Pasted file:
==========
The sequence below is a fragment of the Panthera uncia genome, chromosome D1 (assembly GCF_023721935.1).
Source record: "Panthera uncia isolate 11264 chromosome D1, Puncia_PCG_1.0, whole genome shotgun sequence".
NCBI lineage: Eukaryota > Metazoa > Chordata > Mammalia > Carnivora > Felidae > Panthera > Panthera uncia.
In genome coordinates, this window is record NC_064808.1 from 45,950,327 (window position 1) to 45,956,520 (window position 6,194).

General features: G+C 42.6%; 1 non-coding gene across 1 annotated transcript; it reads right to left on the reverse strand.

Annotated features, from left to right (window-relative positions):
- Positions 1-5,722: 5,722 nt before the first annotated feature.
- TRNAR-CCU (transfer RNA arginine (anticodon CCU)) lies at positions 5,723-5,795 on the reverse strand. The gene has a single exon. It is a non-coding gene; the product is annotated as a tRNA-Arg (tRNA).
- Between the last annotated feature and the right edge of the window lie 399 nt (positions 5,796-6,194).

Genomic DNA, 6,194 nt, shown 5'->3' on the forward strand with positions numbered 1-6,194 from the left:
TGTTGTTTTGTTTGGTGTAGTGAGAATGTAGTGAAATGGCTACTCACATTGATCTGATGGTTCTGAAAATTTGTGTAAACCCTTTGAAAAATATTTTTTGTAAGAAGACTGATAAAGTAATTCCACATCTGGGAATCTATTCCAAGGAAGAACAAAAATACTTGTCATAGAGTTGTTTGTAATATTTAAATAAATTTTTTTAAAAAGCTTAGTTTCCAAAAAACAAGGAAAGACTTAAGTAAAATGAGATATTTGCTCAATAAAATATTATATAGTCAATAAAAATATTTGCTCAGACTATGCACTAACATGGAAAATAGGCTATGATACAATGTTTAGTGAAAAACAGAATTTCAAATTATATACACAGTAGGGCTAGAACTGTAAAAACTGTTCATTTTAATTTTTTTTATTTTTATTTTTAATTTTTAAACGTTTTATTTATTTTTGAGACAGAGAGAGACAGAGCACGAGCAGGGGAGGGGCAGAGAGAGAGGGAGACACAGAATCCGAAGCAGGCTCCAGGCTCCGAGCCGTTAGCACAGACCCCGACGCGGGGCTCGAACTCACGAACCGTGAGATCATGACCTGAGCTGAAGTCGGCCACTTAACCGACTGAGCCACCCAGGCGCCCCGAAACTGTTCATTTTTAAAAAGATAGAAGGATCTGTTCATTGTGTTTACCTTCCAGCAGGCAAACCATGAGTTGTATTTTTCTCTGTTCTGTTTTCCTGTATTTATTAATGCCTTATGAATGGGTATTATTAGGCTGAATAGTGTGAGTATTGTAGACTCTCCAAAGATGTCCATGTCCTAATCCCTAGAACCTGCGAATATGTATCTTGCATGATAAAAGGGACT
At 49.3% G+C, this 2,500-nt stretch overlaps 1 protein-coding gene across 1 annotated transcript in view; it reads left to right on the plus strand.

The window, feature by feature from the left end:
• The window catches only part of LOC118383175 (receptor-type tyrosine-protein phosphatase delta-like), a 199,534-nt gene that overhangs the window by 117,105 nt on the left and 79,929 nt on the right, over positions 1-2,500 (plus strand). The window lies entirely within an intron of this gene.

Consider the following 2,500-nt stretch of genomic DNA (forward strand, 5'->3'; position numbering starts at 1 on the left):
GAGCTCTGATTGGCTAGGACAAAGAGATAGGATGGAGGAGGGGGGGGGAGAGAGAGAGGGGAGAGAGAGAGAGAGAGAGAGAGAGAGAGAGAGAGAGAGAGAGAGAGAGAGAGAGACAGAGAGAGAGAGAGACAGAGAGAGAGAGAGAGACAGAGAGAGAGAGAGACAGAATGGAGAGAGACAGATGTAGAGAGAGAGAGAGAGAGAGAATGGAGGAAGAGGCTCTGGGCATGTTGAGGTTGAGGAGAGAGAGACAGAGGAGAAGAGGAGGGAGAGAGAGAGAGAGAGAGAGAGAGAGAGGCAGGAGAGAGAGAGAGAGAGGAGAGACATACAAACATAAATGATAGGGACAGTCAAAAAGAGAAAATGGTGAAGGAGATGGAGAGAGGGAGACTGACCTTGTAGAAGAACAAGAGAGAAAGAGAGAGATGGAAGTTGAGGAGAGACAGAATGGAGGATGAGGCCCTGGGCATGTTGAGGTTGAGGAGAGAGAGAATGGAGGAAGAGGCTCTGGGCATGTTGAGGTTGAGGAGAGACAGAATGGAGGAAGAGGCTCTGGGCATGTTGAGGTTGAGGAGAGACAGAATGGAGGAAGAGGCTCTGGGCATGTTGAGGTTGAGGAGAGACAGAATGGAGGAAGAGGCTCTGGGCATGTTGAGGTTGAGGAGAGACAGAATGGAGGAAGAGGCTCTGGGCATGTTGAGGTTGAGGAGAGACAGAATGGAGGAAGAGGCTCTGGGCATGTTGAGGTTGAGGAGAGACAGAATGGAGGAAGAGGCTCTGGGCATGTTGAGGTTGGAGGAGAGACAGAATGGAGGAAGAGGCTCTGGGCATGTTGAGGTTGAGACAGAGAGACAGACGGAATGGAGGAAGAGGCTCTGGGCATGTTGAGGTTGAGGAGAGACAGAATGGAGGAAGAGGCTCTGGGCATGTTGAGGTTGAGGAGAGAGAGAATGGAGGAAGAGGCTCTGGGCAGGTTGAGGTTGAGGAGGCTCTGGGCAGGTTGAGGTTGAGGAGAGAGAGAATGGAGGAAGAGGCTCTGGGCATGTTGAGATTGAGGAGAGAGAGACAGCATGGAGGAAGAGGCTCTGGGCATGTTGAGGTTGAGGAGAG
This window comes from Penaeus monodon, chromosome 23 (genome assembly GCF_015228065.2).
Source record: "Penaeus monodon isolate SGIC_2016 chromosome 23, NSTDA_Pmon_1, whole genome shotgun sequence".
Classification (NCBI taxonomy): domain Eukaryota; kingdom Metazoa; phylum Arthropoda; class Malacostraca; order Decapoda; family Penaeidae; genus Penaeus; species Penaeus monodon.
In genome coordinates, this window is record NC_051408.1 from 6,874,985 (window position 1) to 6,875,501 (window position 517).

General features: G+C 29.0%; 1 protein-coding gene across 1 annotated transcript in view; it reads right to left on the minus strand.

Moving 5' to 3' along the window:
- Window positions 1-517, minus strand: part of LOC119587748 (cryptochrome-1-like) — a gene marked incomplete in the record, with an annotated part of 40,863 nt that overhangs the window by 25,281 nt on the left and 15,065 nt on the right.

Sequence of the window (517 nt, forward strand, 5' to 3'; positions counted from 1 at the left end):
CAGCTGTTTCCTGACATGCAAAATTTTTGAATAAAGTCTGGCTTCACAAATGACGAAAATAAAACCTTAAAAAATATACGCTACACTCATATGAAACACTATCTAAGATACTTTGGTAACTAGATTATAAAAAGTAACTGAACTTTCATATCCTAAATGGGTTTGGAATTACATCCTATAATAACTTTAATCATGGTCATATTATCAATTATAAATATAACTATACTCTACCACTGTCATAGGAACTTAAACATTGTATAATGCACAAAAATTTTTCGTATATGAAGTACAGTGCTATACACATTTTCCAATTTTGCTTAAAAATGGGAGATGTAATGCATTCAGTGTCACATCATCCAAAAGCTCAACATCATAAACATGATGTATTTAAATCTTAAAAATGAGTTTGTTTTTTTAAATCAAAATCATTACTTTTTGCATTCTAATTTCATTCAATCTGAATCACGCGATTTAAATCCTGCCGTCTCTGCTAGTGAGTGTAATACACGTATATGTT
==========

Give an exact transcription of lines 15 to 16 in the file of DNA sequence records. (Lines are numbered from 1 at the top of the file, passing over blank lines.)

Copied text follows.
Consider the following 2,500-nt stretch of genomic DNA (forward strand, 5'->3'; position numbering starts at 1 on the left):
GAGCTCTGATTGGCTAGGACAAAGAGATAGGATGGAGGAGGGGGGGGGAGAGAGAGAGGGGAGAGAGAGAGAGAGAGAGAGAGAGAGAGAGAGAGAGAGAGAGAGAGAGAGAGAGACAGAGAGAGAGAGAGACAGAGAGAGAGAGAGAGACAGAGAGAGAGAGAGACAGAATGGAGAGAGACAGATGTAGAGAGAGAGAGAGAGAGAGAATGGAGGAAGAGGCTCTGGGCATGTTGAGGTTGAGGAGAGAGAGACAGAGGAGAAGAGGAGGGAGAGAGAGAGAGAGAGAGAGAGAGAGAGGCAGGAGAGAGAGAGAGAGAGGAGAGACATACAAACATAAATGATAGGGACAGTCAAAAAGAGAAAATGGTGAAGGAGATGGAGAGAGGGAGACTGACCTTGTAGAAGAACAAGAGAGAAAGAGAGAGATGGAAGTTGAGGAGAGACAGAATGGAGGATGAGGCCCTGGGCATGTTGAGGTTGAGGAGAGAGAGAATGGAGGAAGAGGCTCTGGGCATGTTGAGGTTGAGGAGAGACAGAATGGAGGAAGAGGCTCTGGGCATGTTGAGGTTGAGGAGAGACAGAATGGAGGAAGAGGCTCTGGGCATGTTGAGGTTGAGGAGAGACAGAATGGAGGAAGAGGCTCTGGGCATGTTGAGGTTGAGGAGAGACAGAATGGAGGAAGAGGCTCTGGGCATGTTGAGGTTGAGGAGAGACAGAATGGAGGAAGAGGCTCTGGGCATGTTGAGGTTGAGGAGAGACAGAATGGAGGAAGAGGCTCTGGGCATGTTGAGGTTGGAGGAGAGACAGAATGGAGGAAGAGGCTCTGGGCATGTTGAGGTTGAGACAGAGAGACAGACGGAATGGAGGAAGAGGCTCTGGGCATGTTGAGGTTGAGGAGAGACAGAATGGAGGAAGAGGCTCTGGGCATGTTGAGGTTGAGGAGAGAGAGAATGGAGGAAGAGGCTCTGGGCAGGTTGAGGTTGAGGAGGCTCTGGGCAGGTTGAGGTTGAGGAGAGAGAGAATGGAGGAAGAGGCTCTGGGCATGTTGAGATTGAGGAGAGAGAGACAGCATGGAGGAAGAGGCTCTGGGCATGTTGAGGTTGAGGAGAG